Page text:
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Indiana Congresspeople Agree On Obama's Military Extension In Afghanistan

Jeffrey Zeldman

There's rare bipartisan backing from Indiana's congressional delegation for President Obama's decision to extend the U.S. troop presence in Afghanistan.

Republicans and Democrats alike invoke the specter of Iraq as a cautionary lesson on the risk of pulling out American troops before security forces are capable of taking over.

Congressman Andre Carson (D-7th) says he's disappointed Obama isn't keeping a pledge to withdraw from Afghanistan by the end of next year, but says with the Taliban still a threat, the U.S. has no choice.

“It has cost us over 2,000 American lives and nearly $1 trillion, so the American people are ready for this to end,” Carson says. “With that being said, though, no one wants to leave behind really a safe haven for terrorists or allow the resurgence of the Taliban.”

Carson and Congressman Todd Young (R-9th) agree a pullout would be inviting a Taliban takeover, though Young says the original withdrawal plan is partly to blame. He says Afghan forces have remained weak because soldiers knew they'd be in the Taliban crosshairs after American troops' departure at the end of 2016. Young says Obama is right to heed commanders instead of what he charges was a politically motivated timeline.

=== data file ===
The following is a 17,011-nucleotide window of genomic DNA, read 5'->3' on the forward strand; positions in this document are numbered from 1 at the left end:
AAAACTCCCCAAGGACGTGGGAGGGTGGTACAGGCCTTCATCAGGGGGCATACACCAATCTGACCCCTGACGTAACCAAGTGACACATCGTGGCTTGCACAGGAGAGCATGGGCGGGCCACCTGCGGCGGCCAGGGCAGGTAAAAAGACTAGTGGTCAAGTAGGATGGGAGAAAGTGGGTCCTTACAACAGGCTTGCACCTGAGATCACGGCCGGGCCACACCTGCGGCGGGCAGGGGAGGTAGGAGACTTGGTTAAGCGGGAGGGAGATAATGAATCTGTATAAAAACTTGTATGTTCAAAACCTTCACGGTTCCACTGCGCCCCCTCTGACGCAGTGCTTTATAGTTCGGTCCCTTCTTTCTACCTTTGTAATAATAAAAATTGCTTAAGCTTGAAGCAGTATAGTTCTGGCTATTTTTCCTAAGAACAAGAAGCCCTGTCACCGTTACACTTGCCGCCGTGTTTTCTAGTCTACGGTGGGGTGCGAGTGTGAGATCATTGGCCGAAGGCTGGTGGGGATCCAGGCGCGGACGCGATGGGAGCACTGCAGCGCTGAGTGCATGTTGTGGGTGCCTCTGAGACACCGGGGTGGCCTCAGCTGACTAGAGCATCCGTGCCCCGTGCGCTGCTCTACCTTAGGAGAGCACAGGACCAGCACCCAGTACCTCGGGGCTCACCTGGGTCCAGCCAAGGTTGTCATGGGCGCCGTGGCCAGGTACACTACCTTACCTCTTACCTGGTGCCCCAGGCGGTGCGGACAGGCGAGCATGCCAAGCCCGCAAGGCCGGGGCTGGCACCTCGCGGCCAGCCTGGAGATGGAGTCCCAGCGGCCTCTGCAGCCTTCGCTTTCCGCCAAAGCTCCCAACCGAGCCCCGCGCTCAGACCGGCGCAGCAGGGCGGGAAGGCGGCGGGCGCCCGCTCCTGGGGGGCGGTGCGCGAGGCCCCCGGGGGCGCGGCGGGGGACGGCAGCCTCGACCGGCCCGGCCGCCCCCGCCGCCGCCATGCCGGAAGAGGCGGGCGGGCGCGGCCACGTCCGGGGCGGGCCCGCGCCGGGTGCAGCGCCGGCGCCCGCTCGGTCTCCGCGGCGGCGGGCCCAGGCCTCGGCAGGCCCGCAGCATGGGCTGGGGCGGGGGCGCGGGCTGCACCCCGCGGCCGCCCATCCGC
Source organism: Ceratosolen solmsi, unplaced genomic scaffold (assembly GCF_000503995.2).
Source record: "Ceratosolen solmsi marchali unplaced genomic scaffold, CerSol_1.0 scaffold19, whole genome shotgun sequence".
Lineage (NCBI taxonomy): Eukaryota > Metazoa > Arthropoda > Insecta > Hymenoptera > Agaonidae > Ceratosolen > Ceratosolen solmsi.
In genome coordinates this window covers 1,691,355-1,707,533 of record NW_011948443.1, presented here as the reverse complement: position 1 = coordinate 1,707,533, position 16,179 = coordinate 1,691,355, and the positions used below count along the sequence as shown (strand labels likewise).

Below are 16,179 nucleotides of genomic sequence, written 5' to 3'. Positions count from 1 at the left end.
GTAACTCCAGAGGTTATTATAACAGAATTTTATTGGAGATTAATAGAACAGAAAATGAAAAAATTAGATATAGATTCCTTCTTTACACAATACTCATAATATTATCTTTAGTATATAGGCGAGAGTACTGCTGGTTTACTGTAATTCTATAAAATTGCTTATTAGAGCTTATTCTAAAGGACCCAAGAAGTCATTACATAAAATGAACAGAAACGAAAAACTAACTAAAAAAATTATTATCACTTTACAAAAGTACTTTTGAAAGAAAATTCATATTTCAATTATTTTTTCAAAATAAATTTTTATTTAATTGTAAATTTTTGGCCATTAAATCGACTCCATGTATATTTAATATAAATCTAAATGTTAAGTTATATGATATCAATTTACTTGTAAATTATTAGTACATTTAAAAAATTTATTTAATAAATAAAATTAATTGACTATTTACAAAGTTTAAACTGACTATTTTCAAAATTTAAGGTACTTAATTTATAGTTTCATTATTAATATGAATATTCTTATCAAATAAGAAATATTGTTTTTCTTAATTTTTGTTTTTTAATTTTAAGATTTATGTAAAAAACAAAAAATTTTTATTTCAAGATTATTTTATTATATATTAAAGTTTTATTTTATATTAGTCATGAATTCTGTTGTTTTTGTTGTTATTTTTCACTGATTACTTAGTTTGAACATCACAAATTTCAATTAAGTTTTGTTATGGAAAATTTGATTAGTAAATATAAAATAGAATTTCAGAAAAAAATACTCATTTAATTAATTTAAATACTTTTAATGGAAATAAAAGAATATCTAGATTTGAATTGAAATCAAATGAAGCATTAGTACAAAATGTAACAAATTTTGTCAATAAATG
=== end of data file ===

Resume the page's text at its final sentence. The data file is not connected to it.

“The Taliban have been laying and waiting, knowing U.S. troops will disengage,” Young says. “That’s complicated, the efforts to find troops that want to fight, understandably. They know the Taliban is there and ready to go after them and their families.”

Senator Joe Donnelly (D-IN) and Congresswoman Jackie Walorski (R-2nd) say the U.S. needs to learn from the rise of ISIS in Iraq after U.S. troops pulled out. Donnelly says in a statement an unstable Afghanistan threatens American security.

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